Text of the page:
Energy-rich Qatar has given Lebanon’s cash-strapped armed forces $60 million, the foreign ministry in Doha announced Thursday.
“The announcement comes within the framework of the State of Qatar’s firm commitment to support the Republic of Lebanon,” the ministry said in a statement.
Lebanon is grappling with an unprecedented financial crisis, branded by the World Bank as one of the planet’s worst since the 1850s.
The small Mediterranean country defaulted on its debt in 2020, the local currency has lost around 90 percent of its value on the black market, and the UN now considers four in five Lebanese to be poor.
The economic crisis has eaten away at the value of soldiers’ salaries and slashed the military’s budget for maintenance and equipment.
At one point in 2020, Lebanon’s army said it had scrapped meat from the meals offered to on-duty soldiers due to rising food prices.
And in June last year, it said it would offer tourists helicopter rides in a bid to boost its coffers.
On Thursday, a Lebanese military source told AFP that financial assistance from Qatar would help pay the salaries of Lebanese soldiers.
The Qatari announcement came as the Gulf state’s Foreign Minister Sheikh Mohammed bin Abdulrahman Al-Thani was visiting Lebanon.
Sheikh Mohammed, in Beirut to attend an Arab foreign ministers’ meeting, had talks during the visit with Lebanon’s army chief General Joseph Aoun.
During the meeting, Aoun “thanked” Qatar for the funds, the Qatari news agency reported, while Sheikh Mohammed said the aid reflects Doha’s support for the “brotherly Lebanese people and its firm belief in the importance and necessity of joint Arab action.”
His advisor Majed al-Ansari told AFP the aid was aimed at conveying two things.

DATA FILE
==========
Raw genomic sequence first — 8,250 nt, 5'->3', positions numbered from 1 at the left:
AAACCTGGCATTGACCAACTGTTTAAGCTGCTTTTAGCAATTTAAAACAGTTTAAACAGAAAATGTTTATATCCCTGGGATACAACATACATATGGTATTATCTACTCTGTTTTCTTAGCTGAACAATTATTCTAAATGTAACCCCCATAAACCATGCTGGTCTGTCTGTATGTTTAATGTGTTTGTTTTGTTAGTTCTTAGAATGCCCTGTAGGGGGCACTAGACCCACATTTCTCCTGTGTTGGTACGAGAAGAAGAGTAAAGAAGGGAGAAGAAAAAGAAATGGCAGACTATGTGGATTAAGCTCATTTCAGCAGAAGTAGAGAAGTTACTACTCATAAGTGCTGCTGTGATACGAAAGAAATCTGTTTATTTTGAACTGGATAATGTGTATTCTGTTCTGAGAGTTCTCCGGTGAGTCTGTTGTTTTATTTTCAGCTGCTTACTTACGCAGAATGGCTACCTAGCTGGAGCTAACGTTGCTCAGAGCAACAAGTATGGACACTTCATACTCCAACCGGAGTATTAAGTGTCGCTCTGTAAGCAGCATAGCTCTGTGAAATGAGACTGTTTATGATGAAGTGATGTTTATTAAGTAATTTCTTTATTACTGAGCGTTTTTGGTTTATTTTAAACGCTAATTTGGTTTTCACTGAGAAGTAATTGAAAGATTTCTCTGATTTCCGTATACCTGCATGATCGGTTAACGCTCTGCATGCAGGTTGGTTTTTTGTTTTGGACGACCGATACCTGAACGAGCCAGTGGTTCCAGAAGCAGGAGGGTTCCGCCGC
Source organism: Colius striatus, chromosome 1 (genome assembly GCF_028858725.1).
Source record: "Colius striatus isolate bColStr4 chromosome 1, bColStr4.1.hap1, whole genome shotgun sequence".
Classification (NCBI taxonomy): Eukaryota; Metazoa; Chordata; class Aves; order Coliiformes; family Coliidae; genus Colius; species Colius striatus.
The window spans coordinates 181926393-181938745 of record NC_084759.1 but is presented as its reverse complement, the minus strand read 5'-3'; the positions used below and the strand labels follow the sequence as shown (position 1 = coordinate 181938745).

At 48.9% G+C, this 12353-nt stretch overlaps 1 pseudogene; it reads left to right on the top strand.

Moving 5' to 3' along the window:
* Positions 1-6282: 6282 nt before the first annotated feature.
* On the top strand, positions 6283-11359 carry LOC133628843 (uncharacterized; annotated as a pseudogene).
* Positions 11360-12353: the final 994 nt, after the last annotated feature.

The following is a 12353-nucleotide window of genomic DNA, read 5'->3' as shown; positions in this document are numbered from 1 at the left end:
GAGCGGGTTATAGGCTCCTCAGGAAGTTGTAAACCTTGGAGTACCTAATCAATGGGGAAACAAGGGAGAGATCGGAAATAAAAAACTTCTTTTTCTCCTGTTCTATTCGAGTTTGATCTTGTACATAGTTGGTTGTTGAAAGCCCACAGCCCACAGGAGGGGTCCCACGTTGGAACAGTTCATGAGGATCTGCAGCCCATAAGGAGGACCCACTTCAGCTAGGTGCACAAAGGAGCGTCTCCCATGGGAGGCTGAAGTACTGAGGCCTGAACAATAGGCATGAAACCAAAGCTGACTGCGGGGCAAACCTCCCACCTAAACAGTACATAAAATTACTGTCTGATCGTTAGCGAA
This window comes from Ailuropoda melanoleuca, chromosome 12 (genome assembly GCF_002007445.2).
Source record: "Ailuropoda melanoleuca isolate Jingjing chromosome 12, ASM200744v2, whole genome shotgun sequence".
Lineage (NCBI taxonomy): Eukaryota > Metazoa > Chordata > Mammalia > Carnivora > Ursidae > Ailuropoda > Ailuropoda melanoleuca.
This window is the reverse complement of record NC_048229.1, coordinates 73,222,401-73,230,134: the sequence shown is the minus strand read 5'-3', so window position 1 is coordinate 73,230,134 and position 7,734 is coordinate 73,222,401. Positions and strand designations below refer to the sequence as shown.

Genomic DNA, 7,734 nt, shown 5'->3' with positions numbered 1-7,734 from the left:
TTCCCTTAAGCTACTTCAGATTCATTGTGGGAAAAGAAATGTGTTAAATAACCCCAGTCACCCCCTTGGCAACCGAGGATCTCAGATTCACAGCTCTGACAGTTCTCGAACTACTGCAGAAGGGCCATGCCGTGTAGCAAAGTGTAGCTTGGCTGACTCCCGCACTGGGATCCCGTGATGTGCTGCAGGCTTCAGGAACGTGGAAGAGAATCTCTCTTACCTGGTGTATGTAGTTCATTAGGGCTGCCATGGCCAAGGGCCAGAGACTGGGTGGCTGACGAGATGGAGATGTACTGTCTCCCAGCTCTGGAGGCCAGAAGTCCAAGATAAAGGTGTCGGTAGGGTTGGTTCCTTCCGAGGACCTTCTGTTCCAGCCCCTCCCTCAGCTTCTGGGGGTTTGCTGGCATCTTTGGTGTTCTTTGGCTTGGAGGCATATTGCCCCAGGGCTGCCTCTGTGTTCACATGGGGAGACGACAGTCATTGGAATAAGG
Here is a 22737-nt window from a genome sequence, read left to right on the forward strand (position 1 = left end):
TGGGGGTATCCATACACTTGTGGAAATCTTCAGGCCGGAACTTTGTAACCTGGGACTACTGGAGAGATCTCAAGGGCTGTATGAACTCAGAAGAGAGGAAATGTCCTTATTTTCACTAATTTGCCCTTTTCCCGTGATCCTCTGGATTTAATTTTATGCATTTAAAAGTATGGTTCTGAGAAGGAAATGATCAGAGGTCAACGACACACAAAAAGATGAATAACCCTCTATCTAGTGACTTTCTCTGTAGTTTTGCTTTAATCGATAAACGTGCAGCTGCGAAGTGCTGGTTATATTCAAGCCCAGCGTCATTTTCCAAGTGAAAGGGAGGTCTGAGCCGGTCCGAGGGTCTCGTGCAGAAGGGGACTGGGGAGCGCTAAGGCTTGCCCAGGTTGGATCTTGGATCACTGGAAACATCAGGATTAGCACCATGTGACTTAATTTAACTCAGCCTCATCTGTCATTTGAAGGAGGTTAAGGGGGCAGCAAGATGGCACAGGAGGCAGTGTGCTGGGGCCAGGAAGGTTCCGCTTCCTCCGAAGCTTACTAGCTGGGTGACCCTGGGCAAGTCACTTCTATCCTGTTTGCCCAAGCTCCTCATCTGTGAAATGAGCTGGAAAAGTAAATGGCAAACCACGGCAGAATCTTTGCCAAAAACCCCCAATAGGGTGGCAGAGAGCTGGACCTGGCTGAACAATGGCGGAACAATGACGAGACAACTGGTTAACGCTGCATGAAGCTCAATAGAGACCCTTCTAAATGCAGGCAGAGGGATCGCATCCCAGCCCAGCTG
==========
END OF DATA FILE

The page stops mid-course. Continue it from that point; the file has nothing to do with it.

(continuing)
“The first is our commitment to supporting the people and state institutions in Lebanon. Second… to show the Lebanese people that the Arab world has not forgotten them.”
In July 2021, Qatar announced it would supply Lebanon’s army with 70 tonnes of foodstuff per month for a year.
The United States remains the biggest financial backer of the Lebanese military, and bumped up funding for the army by $15 million for 2021 to $120 million.
Lebanon’s financial crisis has been widely blamed on corruption and mismanagement by the ruling elite that has dominated the country since the end of its 1975-1990 civil war.
International donors, including wealthy Gulf Arab nations, have preconditioned assistance on key reforms being implemented.
In April, the International Monetary Fund announced that a conditional agreement had been reached to provide Lebanon with $3 billion in aid.
It warned, however, that the aid hinged on the implementation of reforms, including a financial recovery plan.
Some Gulf allies, such as regional power broker Saudi Arabia, have held off funds after a diplomatic spat last year over the growing dominance in Beirut politics of the Iran-backed Shiite Muslim Hezbollah movement.